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This paper describes the results of drop-weight (DW) nil-ductility transition (NDT) temperature testing (according to the ASTM Method for Conducting Drop-Weight Test to Determine Nil-Ductility Transition Temperature of Ferritic Steels [E 208-69(1975)]) of “as fabricated” surfaces as well as quarter-point (subsurface) material from five plates of ASTM A517 steel, each plate from a different heat of steel. The steel was from two California bridges, one of which developed brittle fracture of a main-load-carrying flange during erection of the bridge. The five plates were characterized by Charpy V-notch impact, precracked Charpy impact, dynamic tear, and plane-strain fracture toughness testing; these results were compared with the results obtained from the drop-weight test. One plate showed 66.7°C (120°F) difference between the NDT temperatures for surface and subsurface material. Heat tinting “unbroken” drop-weight specimens revealed further complications in using ASTM Method E 208, including cracked tension surfaces not revealed in evaluation by the ASTM test and specimens with uncracked corners (and therefore rated “unbroken” by the ASTM test) but with virtually completely fractured cross sections. Both the dynamic tear and precracked Charpy impact tests were evaluated for usefulness in estimating the drop-weight NDT temperature; the correlation of test results was made uncertain, if not precluded, by through-thickness inhomogeneity and complications in the ASTM DW test method. Recommendations are made to improve ASTM Method E 208 by heat tinting. The five heats of ASTM A517 steel were shown to have widely variable fracture characteristics.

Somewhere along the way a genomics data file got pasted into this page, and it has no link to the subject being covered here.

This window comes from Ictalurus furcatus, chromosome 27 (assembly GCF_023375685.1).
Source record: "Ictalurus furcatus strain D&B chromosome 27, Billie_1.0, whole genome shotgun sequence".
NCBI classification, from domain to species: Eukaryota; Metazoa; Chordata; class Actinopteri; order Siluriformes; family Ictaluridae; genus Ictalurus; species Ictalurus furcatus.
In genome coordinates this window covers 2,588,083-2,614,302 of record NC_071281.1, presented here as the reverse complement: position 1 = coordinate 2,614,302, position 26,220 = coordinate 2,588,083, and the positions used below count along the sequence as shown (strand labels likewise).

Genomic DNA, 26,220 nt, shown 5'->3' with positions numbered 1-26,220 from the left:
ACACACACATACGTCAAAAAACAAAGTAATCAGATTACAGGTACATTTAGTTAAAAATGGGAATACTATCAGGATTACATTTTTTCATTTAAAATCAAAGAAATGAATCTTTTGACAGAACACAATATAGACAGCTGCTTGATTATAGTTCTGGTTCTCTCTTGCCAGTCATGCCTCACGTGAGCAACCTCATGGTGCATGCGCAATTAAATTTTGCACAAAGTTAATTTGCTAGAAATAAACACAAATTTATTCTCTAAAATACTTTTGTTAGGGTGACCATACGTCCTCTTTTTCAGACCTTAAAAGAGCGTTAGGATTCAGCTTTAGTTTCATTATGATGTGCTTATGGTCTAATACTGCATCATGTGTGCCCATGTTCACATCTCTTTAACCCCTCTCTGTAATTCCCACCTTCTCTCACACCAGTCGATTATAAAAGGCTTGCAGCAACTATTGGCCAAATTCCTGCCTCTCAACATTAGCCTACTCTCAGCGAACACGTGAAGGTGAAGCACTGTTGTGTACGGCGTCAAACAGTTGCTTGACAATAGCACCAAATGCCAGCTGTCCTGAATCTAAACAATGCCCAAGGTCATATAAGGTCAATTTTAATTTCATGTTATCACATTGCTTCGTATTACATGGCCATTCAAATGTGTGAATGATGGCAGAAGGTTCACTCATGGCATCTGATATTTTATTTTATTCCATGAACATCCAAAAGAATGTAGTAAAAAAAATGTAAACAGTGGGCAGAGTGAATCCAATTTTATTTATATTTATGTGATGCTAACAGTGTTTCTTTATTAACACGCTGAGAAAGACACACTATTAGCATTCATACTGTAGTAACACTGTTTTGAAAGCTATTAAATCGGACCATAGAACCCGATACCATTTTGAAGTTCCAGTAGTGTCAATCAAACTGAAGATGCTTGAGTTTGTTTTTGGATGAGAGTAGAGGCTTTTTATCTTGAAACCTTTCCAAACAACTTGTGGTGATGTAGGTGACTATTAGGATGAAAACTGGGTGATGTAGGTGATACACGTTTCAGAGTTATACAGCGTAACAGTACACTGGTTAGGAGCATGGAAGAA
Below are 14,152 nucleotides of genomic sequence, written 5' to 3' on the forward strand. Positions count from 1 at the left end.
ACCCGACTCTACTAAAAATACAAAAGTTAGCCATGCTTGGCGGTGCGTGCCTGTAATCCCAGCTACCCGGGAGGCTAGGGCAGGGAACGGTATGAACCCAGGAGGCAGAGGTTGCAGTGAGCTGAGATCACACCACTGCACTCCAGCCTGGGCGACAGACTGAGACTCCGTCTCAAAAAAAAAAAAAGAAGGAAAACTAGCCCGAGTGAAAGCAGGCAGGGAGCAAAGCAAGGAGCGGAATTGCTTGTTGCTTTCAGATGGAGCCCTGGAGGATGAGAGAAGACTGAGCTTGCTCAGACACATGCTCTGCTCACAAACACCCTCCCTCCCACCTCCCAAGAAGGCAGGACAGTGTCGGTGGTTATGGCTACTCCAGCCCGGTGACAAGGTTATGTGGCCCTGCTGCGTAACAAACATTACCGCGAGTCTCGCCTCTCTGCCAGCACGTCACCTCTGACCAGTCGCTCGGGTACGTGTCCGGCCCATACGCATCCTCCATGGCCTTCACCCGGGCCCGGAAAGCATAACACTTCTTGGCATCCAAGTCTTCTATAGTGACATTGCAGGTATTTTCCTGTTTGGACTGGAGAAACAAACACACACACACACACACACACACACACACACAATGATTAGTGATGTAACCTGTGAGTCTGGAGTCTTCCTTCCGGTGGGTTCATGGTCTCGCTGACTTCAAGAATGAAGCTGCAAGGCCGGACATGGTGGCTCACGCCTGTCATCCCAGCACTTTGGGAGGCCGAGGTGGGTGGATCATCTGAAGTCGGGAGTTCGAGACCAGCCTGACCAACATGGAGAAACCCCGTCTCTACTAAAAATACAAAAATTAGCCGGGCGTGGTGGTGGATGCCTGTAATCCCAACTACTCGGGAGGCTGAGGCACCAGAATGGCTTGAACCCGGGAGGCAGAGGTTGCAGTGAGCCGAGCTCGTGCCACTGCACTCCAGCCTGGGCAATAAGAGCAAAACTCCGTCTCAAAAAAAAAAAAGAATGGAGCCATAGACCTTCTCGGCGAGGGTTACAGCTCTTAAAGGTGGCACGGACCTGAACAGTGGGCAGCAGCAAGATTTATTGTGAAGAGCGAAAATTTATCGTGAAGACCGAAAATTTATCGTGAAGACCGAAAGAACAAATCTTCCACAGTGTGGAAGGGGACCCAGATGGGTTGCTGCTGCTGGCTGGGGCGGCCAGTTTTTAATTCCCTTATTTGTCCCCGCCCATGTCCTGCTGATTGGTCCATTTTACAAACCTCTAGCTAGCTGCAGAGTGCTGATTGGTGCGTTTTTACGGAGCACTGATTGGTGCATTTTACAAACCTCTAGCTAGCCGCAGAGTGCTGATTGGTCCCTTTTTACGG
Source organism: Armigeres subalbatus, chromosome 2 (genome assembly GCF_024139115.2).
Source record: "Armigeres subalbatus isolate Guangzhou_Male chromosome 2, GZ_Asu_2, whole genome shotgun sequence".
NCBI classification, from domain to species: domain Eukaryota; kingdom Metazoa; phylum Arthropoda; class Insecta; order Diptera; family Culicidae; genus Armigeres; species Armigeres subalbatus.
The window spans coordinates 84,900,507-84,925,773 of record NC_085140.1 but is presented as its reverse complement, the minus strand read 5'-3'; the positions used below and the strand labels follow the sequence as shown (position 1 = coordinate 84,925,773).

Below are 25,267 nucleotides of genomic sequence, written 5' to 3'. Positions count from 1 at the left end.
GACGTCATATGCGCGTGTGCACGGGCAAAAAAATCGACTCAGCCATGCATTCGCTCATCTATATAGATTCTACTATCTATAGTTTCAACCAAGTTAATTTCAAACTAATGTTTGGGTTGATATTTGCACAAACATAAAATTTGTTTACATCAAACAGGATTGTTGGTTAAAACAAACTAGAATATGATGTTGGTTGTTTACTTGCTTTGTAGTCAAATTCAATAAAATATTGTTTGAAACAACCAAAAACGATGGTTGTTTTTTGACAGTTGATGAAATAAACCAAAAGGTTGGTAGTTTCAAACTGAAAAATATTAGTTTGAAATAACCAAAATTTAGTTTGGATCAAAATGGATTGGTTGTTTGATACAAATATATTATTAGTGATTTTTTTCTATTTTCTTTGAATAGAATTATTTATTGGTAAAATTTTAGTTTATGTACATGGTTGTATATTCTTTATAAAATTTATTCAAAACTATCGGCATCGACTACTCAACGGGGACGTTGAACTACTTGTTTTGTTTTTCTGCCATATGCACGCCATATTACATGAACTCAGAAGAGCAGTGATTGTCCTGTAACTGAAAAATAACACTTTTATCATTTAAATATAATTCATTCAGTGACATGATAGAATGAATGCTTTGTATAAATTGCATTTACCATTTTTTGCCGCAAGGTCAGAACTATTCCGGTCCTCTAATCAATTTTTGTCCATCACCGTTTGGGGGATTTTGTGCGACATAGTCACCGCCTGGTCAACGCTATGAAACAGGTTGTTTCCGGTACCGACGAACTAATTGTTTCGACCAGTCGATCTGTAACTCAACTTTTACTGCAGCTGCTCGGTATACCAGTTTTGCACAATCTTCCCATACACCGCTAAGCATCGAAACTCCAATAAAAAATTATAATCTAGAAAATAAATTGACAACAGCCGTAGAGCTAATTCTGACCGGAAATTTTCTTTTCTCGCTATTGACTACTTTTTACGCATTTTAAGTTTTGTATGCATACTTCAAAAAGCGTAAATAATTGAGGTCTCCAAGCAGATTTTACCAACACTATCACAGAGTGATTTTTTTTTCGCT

nil-ductility, transition temperature, ASTM standard E 208, drop-weight test, dynamic tear test, Charpy V-notch impact test, precracked Charpy impact test, thickness toughness gradient, A517 Grade F steel, A517 Grade H steel, failure analysis
Consultant welding engineer, Fair Oaks, CA